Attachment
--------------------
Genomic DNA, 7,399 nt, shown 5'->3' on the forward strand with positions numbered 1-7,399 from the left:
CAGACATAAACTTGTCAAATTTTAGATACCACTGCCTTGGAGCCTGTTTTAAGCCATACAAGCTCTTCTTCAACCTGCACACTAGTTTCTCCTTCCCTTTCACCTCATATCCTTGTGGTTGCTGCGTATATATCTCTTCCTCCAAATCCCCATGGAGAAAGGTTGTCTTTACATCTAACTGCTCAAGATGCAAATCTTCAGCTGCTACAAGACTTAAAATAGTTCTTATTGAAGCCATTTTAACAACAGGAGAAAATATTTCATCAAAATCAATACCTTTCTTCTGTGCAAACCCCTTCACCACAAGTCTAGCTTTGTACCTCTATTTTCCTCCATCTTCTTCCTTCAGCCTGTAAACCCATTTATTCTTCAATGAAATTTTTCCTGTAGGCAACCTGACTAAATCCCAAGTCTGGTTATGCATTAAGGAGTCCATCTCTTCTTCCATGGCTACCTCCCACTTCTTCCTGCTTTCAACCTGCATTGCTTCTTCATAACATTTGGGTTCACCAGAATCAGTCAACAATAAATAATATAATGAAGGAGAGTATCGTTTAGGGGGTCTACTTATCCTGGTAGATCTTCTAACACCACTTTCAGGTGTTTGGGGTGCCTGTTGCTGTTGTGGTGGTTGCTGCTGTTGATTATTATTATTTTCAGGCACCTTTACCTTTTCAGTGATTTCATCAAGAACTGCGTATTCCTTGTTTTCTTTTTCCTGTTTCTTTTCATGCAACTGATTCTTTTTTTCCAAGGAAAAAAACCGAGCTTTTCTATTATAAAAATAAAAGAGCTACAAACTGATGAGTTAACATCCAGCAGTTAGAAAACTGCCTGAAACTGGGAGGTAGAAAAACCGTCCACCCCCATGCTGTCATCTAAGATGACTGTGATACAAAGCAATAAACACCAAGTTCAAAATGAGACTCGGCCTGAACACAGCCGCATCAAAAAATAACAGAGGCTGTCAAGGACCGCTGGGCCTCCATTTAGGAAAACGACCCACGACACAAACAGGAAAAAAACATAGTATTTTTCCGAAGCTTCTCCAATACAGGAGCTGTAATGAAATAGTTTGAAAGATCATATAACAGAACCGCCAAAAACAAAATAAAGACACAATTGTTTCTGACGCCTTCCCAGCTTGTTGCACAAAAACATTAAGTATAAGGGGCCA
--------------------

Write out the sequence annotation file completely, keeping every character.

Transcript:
Genomic DNA, 7,399 nt, shown 5'->3' on the forward strand with positions numbered 1-7,399 from the left:
CAGACATAAACTTGTCAAATTTTAGATACCACTGCCTTGGAGCCTGTTTTAAGCCATACAAGCTCTTCTTCAACCTGCACACTAGTTTCTCCTTCCCTTTCACCTCATATCCTTGTGGTTGCTGCGTATATATCTCTTCCTCCAAATCCCCATGGAGAAAGGTTGTCTTTACATCTAACTGCTCAAGATGCAAATCTTCAGCTGCTACAAGACTTAAAATAGTTCTTATTGAAGCCATTTTAACAACAGGAGAAAATATTTCATCAAAATCAATACCTTTCTTCTGTGCAAACCCCTTCACCACAAGTCTAGCTTTGTACCTCTATTTTCCTCCATCTTCTTCCTTCAGCCTGTAAACCCATTTATTCTTCAATGAAATTTTTCCTGTAGGCAACCTGACTAAATCCCAAGTCTGGTTATGCATTAAGGAGTCCATCTCTTCTTCCATGGCTACCTCCCACTTCTTCCTGCTTTCAACCTGCATTGCTTCTTCATAACATTTGGGTTCACCAGAATCAGTCAACAATAAATAATATAATGAAGGAGAGTATCGTTTAGGGGGTCTACTTATCCTGGTAGATCTTCTAACACCACTTTCAGGTGTTTGGGGTGCCTGTTGCTGTTGTGGTGGTTGCTGCTGTTGATTATTATTATTTTCAGGCACCTTTACCTTTTCAGTGATTTCATCAAGAACTGCGTATTCCTTGTTTTCTTTTTCCTGTTTCTTTTCATGCAACTGATTCTTTTTTTCCAAGGAAAAAAACCGAGCTTTTCTATTATAAAAATAAAAGAGCTACAAACTGATGAGTTAACATCCAGCAGTTAGAAAACTGCCTGAAACTGGGAGGTAGAAAAACCGTCCACCCCCATGCTGTCATCTAAGATGACTGTGATACAAAGCAATAAACACCAAGTTCAAAATGAGACTCGGCCTGAACACAGCCGCATCAAAAAATAACAGAGGCTGTCAAGGACCGCTGGGCCTCCATTTAGGAAAACGACCCACGACACAAACAGGAAAAAAACATAGTATTTTTCCGAAGCTTCTCCAATACAGGAGCTGTAATGAAATAGTTTGAAAGATCATATAACAGAACCGCCAAAAACAAAATAAAGACACAATTGTTTCTGACGCCTTCCCAGCTTGTTGCACAAAAACATTAAGTATAAGGGGCCA